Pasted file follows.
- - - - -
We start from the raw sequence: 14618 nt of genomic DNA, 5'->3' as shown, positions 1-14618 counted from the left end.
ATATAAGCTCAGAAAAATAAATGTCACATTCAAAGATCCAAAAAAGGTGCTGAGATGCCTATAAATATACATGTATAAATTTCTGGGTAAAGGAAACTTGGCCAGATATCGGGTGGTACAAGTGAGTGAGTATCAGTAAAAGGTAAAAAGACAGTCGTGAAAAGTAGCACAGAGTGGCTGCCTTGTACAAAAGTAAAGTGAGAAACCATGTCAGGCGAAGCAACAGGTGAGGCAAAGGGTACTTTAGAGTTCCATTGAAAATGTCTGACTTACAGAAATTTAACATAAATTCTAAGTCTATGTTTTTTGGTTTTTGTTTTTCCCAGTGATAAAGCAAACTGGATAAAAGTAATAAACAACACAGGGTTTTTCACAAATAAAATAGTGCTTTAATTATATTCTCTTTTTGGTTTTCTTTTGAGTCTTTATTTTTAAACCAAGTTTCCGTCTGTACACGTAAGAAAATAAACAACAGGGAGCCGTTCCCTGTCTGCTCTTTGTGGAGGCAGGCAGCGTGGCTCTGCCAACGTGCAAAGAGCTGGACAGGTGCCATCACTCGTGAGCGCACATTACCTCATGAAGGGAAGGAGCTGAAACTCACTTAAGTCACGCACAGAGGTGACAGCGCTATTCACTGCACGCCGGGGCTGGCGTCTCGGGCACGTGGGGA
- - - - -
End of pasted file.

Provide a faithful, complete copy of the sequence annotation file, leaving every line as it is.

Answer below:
We start from the raw sequence: 14618 nt of genomic DNA, 5'->3' as shown, positions 1-14618 counted from the left end.
ATATAAGCTCAGAAAAATAAATGTCACATTCAAAGATCCAAAAAAGGTGCTGAGATGCCTATAAATATACATGTATAAATTTCTGGGTAAAGGAAACTTGGCCAGATATCGGGTGGTACAAGTGAGTGAGTATCAGTAAAAGGTAAAAAGACAGTCGTGAAAAGTAGCACAGAGTGGCTGCCTTGTACAAAAGTAAAGTGAGAAACCATGTCAGGCGAAGCAACAGGTGAGGCAAAGGGTACTTTAGAGTTCCATTGAAAATGTCTGACTTACAGAAATTTAACATAAATTCTAAGTCTATGTTTTTTGGTTTTTGTTTTTCCCAGTGATAAAGCAAACTGGATAAAAGTAATAAACAACACAGGGTTTTTCACAAATAAAATAGTGCTTTAATTATATTCTCTTTTTGGTTTTCTTTTGAGTCTTTATTTTTAAACCAAGTTTCCGTCTGTACACGTAAGAAAATAAACAACAGGGAGCCGTTCCCTGTCTGCTCTTTGTGGAGGCAGGCAGCGTGGCTCTGCCAACGTGCAAAGAGCTGGACAGGTGCCATCACTCGTGAGCGCACATTACCTCATGAAGGGAAGGAGCTGAAACTCACTTAAGTCACGCACAGAGGTGACAGCGCTATTCACTGCACGCCGGGGCTGGCGTCTCGGGCACGTGGGGA